August 24, 2012
2 min read

Ophthalmologists anticipate final stage 2 meaningful use criteria for EHRs

Eye physicians want new performance measures to be phased in gradually, include imaging standards and focus more on specialties, less on primary care.

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Ophthalmologists have concerns about performance measures included in stage 2 meaningful use criteria for electronic health record implementation.

The Centers for Medicare and Medicaid Services released a proposed rule on the criteria in February and accepted comments from concerned stakeholders until May 7. A final rule is expected to be released later this year.

Electronic health record (EHR) adopters must meet staged meaningful use criteria to qualify for Medicare incentive payments of up to $44,000. Incentive payments are reduced for providers who adopt later.

The deadline for meeting stage 2 meaningful use criteria was extended 1 year. Physicians and hospitals adopting EHRs in 2011 or 2012 are not required to meet stage 2 criteria until 2014.

However, new performance measures will be difficult for many physicians to attain, according to Michael X. Repka, MD, American Academy of Ophthalmology medical director for governmental affairs.

“There’s a lot more to implement, and I think it’s going to take a little time to do it,” Repka said. “Though I think that ophthalmologists can attain that level, to do it in one step is not reasonable, and doing it perhaps with some interim steps or relaxing the percentages would be helpful.”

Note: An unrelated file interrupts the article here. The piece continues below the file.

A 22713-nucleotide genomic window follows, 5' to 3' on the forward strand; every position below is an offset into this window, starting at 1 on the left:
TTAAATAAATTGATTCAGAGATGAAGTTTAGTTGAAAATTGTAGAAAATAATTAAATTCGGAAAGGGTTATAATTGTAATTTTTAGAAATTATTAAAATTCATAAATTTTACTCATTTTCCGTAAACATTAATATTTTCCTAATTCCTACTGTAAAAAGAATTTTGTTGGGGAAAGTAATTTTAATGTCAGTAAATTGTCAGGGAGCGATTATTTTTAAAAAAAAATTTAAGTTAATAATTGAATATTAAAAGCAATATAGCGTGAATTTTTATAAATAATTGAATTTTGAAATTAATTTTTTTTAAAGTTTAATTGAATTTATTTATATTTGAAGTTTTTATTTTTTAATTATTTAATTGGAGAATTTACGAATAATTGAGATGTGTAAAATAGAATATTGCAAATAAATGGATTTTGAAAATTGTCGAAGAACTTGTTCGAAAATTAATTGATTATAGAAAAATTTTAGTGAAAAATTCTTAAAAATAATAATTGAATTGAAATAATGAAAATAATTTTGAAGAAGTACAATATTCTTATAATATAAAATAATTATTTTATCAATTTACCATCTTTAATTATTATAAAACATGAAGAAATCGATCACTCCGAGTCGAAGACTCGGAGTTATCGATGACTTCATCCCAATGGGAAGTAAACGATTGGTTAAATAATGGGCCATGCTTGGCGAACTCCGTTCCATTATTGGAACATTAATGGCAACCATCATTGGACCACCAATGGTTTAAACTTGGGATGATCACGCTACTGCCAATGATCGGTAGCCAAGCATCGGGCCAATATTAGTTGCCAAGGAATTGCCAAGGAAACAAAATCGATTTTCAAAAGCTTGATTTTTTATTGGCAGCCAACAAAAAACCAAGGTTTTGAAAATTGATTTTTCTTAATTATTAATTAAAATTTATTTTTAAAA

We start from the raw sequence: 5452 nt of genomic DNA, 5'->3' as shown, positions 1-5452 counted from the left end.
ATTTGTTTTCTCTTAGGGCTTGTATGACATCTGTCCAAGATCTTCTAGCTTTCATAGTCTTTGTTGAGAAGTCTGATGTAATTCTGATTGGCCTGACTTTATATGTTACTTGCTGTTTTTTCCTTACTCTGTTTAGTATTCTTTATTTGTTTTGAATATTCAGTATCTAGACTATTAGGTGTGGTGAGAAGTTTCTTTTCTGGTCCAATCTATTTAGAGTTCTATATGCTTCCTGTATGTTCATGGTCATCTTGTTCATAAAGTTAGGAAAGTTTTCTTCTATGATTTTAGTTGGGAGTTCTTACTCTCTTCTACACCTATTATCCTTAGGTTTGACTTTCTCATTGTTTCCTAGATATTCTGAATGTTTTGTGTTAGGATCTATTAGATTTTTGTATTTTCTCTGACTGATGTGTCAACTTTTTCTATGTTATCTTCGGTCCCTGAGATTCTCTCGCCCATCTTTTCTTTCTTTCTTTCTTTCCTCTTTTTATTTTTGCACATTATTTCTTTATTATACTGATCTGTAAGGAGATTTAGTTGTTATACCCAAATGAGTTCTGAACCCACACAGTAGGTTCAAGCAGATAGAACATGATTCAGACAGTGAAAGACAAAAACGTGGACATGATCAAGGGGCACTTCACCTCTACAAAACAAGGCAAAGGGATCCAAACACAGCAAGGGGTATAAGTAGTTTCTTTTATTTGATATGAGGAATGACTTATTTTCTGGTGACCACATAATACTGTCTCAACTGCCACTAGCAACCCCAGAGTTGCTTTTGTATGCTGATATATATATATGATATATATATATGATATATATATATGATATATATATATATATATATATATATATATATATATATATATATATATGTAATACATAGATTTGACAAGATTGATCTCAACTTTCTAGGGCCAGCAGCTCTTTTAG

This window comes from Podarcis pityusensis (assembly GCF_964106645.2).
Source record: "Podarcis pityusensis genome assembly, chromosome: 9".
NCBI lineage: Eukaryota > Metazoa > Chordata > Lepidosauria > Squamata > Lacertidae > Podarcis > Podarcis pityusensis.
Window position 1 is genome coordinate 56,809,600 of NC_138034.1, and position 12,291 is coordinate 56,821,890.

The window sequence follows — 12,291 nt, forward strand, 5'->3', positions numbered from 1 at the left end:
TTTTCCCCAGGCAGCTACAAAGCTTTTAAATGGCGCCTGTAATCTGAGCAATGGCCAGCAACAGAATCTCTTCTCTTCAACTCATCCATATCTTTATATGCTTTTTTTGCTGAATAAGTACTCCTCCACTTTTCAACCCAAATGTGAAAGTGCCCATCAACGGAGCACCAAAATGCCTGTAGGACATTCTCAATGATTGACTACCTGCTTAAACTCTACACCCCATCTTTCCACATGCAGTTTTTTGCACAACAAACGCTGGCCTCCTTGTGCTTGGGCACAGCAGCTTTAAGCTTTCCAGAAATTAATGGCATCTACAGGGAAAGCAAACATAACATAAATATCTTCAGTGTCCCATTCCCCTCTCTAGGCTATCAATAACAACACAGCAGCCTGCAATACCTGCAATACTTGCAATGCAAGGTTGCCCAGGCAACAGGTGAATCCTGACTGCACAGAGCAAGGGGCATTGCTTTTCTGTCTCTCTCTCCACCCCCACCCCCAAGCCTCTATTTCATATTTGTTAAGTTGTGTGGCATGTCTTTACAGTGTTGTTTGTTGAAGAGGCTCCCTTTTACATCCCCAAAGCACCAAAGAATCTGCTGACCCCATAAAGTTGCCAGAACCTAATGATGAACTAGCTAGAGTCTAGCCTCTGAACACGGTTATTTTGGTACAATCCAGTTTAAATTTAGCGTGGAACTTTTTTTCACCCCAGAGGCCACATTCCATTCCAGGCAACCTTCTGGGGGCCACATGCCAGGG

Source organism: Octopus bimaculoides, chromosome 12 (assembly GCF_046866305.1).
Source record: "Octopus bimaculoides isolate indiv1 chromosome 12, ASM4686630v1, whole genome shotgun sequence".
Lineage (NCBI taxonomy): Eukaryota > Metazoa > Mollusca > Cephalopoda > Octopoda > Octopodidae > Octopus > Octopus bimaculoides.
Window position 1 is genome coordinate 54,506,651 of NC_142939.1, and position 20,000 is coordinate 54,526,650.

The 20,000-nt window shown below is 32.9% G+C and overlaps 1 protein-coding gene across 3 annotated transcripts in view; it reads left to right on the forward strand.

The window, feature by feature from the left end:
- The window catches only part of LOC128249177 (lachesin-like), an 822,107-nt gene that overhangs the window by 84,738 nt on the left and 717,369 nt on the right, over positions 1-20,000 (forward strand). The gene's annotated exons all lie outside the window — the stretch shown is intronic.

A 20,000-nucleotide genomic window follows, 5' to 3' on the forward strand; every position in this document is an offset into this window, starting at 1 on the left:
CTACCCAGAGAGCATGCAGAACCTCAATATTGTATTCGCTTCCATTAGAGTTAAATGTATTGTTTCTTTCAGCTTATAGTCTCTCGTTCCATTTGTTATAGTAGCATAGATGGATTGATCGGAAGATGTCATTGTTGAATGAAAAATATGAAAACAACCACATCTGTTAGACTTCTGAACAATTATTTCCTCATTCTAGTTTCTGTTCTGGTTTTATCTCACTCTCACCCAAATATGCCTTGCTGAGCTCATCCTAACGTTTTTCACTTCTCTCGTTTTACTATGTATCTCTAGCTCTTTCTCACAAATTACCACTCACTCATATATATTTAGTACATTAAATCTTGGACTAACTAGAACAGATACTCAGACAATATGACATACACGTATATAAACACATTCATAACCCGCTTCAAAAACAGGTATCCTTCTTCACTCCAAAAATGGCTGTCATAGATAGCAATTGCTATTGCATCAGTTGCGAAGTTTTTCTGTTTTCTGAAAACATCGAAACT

Performance measures

Michael X. Repka, MD

Michael X. Repka

Repka said that many ophthalmologists disagree with a requirement that all physicians collect data on vital signs at every office visit. However, CMS relaxed that benchmark and made it optional, he said.

We want to see ophthalmologists exempt from vital signs if they feel it’s not within the scope of their practice,” Repka said.

Ophthalmologists also disagree with a requirement that demographic data be included in the EHRs of more than 80% of unique patients, Repka said.

“Patients may consider some of it questionably relevant to ophthalmic care. An 80% threshold just seems high. [But we] expect that we’ll do it in many cases, and that should be fine to demonstrate compliance,” he said.

The AAO suggested that the stage 2 criteria require such data to be stored in the EHRs of 60% to 65% of unique patients rather than the proposed 80%, Repka said. Stage 1 criteria required that demographic data be included in the EHRs of 50% of unique patients.

Interoperability, specialty focus

Repka voiced concern that stage 1 meaningful use criteria did not include imaging standards that would help EHRs communicate with each other and their imaging hardware. The inclusion of Digital Imaging and Communications in Medicine (DICOM) standards would enhance EHR interoperability, Repka said.

“We asked for interoperability,” he said. “We asked for better imaging standards, how to make sure that you can see the images in the EHR product. … If the DICOM standard was made part of the rule, that would solve the problem. … That would be terrific.”

(Two teams of ophthalmologists recently completed DICOM standards for ophthalmic thickness mapping storage and transmission.)

Additionally, the stage 2 criteria are geared too heavily toward primary care, Repka said.

“We’d love to see a little more involvement of specialty care or at least getting this product more aligned to the nature of a specialty care practice,” he said. – by Matt Hasson

For more information:
  • Michael X. Repka, MD, can be reached at American Academy of Ophthalmology, 20 F Street NW, Suite 400, Washington, DC 20001; 202-737-6662; email:
  • Disclosure: Repka has no relevant financial disclosures.